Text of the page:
Psalm 139:19

ESV Oh that you would slay the wicked, O God! O men of blood, depart from me!
NIV If only you, God, would slay the wicked! Away from me, you who are bloodthirsty!
NASB If only You would put the wicked to death, God; Leave me, you men of bloodshed.
CSB God, if only you would kill the wicked -- you bloodthirsty men, stay away from me --
NLT O God, if only you would destroy the wicked! Get out of my life, you murderers!
KJV Surely thou wilt slay the wicked, O God: depart from me therefore, ye bloody men.

What does Psalm 139:19 mean?

Scripture does not shy away from the cries of human hearts, even when those desires seem dark or troubled. Here, David longs for God to kill the wicked. He knows that in His justice God will dispense judgment on those who violate His laws. David describes the wicked as "men of blood," and he wanted nothing to do with them. It's noteworthy that David does not declare his intent to kill evil people on God's behalf, or ask God to appoint him to that task. He states his desire, but leaves the matter in God's hands.

Job, too, wanted God to slay the wicked. He wondered why they lived long and prospered (Job 21:7, 13), and prayed, "Let their own eyes see their destruction, and let them drink of the wrath of the Almighty" (Job 21:20). Like Job, we may wonder why God doesn't punish the wicked immediately. One reason is that God hates sin but patiently waits for sinners to repent (2 Peter 3:9). He will execute justice in due time, but until then He extends His invitation to accept His mercy and pardon (Isaiah 55:6–7).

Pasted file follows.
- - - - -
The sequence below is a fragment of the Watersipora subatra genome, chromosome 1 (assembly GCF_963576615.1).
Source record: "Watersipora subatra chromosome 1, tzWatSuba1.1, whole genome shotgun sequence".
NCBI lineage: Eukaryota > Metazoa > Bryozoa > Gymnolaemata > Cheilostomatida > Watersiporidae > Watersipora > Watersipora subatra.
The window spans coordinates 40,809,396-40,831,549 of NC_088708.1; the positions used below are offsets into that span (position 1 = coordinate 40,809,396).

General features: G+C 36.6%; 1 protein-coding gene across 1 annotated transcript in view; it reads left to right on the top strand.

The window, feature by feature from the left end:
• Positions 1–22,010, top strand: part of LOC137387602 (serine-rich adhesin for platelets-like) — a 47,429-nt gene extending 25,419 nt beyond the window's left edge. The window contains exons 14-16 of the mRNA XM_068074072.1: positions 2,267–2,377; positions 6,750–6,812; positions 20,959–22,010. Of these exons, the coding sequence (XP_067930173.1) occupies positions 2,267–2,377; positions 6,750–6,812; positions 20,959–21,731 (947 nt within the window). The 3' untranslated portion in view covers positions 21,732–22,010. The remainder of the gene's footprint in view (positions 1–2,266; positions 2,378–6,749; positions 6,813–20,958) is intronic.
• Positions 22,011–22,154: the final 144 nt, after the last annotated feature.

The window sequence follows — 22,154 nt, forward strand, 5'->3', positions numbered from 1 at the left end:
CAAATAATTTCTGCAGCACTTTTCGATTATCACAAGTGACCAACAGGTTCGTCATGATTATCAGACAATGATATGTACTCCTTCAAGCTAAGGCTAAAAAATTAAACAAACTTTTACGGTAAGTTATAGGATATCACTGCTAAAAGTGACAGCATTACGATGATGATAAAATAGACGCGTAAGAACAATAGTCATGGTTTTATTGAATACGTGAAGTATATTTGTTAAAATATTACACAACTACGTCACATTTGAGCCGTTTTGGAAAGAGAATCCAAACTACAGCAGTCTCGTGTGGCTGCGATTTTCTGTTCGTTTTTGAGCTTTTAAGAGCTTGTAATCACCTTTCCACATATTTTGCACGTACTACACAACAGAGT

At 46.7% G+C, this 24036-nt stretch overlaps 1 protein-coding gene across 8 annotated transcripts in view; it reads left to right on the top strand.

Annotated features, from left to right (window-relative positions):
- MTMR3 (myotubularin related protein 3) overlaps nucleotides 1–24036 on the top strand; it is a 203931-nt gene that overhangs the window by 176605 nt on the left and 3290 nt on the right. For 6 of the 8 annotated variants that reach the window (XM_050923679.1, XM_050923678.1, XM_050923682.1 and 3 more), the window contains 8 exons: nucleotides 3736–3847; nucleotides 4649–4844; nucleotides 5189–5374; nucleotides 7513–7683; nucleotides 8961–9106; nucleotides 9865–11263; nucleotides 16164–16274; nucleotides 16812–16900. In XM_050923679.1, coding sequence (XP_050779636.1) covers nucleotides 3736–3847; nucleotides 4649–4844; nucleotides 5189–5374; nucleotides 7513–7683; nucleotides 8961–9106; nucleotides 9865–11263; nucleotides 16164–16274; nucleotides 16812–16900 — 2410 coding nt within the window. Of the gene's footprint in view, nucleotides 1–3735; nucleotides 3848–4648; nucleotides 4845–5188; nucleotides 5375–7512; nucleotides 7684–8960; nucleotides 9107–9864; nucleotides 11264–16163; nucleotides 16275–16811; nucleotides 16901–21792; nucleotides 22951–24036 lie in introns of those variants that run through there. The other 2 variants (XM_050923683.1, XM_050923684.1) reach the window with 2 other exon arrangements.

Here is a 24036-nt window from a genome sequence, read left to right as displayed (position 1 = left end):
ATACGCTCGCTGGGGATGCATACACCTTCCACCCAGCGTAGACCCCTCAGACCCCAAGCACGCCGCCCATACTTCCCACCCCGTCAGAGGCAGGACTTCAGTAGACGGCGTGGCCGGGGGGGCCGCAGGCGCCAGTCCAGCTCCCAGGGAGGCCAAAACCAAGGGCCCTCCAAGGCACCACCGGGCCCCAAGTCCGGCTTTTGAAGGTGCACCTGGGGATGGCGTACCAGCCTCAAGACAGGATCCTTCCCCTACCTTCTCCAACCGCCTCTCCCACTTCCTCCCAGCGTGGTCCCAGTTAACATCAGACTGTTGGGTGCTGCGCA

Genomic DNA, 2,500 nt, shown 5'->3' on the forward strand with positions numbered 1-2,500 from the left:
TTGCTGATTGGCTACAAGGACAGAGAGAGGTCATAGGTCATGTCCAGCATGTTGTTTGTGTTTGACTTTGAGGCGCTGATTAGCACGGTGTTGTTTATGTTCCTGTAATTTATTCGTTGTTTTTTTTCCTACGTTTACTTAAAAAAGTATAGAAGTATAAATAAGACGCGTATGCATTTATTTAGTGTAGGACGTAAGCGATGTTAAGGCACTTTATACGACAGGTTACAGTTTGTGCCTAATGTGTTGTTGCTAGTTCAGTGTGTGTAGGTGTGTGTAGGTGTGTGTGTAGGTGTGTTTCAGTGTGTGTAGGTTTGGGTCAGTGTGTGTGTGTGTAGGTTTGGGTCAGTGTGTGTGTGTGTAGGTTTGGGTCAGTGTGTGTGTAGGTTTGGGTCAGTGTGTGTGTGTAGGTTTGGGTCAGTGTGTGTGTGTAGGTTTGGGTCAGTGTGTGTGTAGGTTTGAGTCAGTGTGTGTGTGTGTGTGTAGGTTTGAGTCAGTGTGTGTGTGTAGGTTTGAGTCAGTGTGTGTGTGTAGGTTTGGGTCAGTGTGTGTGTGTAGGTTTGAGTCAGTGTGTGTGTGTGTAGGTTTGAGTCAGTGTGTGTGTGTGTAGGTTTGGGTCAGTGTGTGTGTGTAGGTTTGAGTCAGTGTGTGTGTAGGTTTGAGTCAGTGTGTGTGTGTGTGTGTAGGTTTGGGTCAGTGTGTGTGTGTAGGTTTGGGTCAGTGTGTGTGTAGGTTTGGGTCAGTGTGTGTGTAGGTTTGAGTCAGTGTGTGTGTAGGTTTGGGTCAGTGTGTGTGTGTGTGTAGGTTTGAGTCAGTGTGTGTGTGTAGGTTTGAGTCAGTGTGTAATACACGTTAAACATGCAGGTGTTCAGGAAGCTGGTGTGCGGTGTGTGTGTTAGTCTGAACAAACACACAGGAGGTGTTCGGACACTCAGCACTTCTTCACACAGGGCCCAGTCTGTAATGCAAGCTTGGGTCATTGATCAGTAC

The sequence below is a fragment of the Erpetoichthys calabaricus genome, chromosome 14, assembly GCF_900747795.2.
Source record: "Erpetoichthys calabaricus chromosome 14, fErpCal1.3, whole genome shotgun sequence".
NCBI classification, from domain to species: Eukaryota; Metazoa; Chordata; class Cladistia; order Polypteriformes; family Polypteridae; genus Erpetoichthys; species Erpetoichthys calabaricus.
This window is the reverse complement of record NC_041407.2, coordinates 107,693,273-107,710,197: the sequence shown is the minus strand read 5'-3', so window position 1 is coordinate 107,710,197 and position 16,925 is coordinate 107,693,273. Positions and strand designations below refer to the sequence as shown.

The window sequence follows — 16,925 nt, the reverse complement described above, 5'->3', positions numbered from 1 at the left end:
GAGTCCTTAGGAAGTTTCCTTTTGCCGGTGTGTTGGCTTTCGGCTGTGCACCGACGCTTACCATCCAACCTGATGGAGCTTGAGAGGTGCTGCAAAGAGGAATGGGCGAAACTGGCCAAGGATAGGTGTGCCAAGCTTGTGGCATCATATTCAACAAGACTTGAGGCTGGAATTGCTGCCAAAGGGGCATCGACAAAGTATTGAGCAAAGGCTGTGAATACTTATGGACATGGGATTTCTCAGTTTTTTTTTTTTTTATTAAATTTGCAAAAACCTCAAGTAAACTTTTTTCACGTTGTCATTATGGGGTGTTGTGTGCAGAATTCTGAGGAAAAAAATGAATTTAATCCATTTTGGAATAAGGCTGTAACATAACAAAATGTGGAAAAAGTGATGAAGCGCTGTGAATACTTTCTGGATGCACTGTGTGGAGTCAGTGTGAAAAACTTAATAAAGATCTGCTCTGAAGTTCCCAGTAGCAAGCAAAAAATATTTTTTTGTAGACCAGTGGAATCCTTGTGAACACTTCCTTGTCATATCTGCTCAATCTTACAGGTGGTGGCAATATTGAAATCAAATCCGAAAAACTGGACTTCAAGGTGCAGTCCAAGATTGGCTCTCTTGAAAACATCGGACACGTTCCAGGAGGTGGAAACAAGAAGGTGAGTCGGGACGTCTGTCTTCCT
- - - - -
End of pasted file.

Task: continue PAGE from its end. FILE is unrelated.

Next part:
The apostle Paul was once a blasphemer and a murderer, but God's love, mercy, and grace reached him and turned Christianity's chief antagonist into its chief advocate (Galatians 1:13–16; 1 Timothy 1:12–16).
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